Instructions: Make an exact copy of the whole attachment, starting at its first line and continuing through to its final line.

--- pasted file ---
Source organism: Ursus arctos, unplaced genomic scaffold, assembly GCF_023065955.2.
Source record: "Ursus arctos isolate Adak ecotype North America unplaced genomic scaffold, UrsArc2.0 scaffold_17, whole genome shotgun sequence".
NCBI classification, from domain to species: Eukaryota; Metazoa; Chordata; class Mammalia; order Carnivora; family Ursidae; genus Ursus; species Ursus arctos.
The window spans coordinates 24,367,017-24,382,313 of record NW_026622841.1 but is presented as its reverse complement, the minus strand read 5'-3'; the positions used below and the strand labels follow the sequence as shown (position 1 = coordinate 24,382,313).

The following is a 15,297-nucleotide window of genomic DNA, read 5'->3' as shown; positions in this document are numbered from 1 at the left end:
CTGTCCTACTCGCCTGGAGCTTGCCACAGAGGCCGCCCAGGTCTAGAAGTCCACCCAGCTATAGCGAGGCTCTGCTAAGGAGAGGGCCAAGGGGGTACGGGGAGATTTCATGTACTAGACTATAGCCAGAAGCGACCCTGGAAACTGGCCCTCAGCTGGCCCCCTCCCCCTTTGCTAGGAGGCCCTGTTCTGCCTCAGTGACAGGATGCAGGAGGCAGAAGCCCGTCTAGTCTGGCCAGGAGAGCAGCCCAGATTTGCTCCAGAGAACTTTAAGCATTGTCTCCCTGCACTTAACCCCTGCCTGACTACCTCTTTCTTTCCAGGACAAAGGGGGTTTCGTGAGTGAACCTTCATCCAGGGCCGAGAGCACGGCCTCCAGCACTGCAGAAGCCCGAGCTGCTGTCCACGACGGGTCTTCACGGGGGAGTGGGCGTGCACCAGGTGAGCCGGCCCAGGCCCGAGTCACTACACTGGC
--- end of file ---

Source organism: Ursus arctos, unplaced genomic scaffold, assembly GCF_023065955.2.
Source record: "Ursus arctos isolate Adak ecotype North America unplaced genomic scaffold, UrsArc2.0 scaffold_17, whole genome shotgun sequence".
NCBI classification, from domain to species: Eukaryota; Metazoa; Chordata; class Mammalia; order Carnivora; family Ursidae; genus Ursus; species Ursus arctos.
The window spans coordinates 24,367,017-24,382,313 of record NW_026622841.1 but is presented as its reverse complement, the minus strand read 5'-3'; the positions used below and the strand labels follow the sequence as shown (position 1 = coordinate 24,382,313).

The following is a 15,297-nucleotide window of genomic DNA, read 5'->3' as shown; positions in this document are numbered from 1 at the left end:
CTGTCCTACTCGCCTGGAGCTTGCCACAGAGGCCGCCCAGGTCTAGAAGTCCACCCAGCTATAGCGAGGCTCTGCTAAGGAGAGGGCCAAGGGGGTACGGGGAGATTTCATGTACTAGACTATAGCCAGAAGCGACCCTGGAAACTGGCCCTCAGCTGGCCCCCTCCCCCTTTGCTAGGAGGCCCTGTTCTGCCTCAGTGACAGGATGCAGGAGGCAGAAGCCCGTCTAGTCTGGCCAGGAGAGCAGCCCAGATTTGCTCCAGAGAACTTTAAGCATTGTCTCCCTGCACTTAACCCCTGCCTGACTACCTCTTTCTTTCCAGGACAAAGGGGGTTTCGTGAGTGAACCTTCATCCAGGGCCGAGAGCACGGCCTCCAGCACTGCAGAAGCCCGAGCTGCTGTCCACGACGGGTCTTCACGGGGGAGTGGGCGTGCACCAGGTGAGCCGGCCCAGGCCCGAGTCACTACACTGGC